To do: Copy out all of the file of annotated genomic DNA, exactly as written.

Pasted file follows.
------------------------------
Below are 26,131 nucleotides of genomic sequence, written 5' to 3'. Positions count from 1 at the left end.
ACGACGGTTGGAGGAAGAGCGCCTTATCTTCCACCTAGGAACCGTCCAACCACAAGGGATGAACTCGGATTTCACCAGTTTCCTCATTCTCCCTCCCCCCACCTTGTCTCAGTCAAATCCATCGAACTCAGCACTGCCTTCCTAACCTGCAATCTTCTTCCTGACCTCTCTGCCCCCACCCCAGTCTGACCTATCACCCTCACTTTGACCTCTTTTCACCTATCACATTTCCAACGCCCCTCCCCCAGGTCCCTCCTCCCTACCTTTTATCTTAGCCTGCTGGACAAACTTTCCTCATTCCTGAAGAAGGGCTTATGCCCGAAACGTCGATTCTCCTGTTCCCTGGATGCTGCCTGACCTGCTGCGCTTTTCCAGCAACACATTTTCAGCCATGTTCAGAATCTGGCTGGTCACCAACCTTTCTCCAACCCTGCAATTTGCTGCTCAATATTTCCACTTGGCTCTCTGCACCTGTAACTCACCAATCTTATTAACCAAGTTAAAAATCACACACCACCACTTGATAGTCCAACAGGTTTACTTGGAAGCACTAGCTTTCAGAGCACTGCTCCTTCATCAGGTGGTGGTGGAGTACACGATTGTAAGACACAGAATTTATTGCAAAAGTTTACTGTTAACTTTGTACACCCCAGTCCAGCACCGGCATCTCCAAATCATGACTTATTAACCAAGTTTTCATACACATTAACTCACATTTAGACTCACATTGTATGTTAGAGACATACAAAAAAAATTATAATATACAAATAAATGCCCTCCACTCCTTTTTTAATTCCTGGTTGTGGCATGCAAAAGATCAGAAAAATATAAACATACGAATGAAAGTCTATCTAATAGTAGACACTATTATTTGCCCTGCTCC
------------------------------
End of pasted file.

Below are 26,131 nucleotides of genomic sequence, written 5' to 3'. Positions count from 1 at the left end.
ACGACGGTTGGAGGAAGAGCGCCTTATCTTCCACCTAGGAACCGTCCAACCACAAGGGATGAACTCGGATTTCACCAGTTTCCTCATTCTCCCTCCCCCCACCTTGTCTCAGTCAAATCCATCGAACTCAGCACTGCCTTCCTAACCTGCAATCTTCTTCCTGACCTCTCTGCCCCCACCCCAGTCTGACCTATCACCCTCACTTTGACCTCTTTTCACCTATCACATTTCCAACGCCCCTCCCCCAGGTCCCTCCTCCCTACCTTTTATCTTAGCCTGCTGGACAAACTTTCCTCATTCCTGAAGAAGGGCTTATGCCCGAAACGTCGATTCTCCTGTTCCCTGGATGCTGCCTGACCTGCTGCGCTTTTCCAGCAACACATTTTCAGCCATGTTCAGAATCTGGCTGGTCACCAACCTTTCTCCAACCCTGCAATTTGCTGCTCAATATTTCCACTTGGCTCTCTGCACCTGTAACTCACCAATCTTATTAACCAAGTTAAAAATCACACACCACCACTTGATAGTCCAACAGGTTTACTTGGAAGCACTAGCTTTCAGAGCACTGCTCCTTCATCAGGTGGTGGTGGAGTACACGATTGTAAGACACAGAATTTATTGCAAAAGTTTACTGTTAACTTTGTACACCCCAGTCCAGCACCGGCATCTCCAAATCATGACTTATTAACCAAGTTTTCATACACATTAACTCACATTTAGACTCACATTGTATGTTAGAGACATACAAAAAAAATTATAATATACAAATAAATGCCCTCCACTCCTTTTTTAATTCCTGGTTGTGGCATGCAAAAGATCAGAAAAATATAAACATACGAATGAAAGTCTATCTAATAGTAGACACTATTATTTGCCCTGCTCC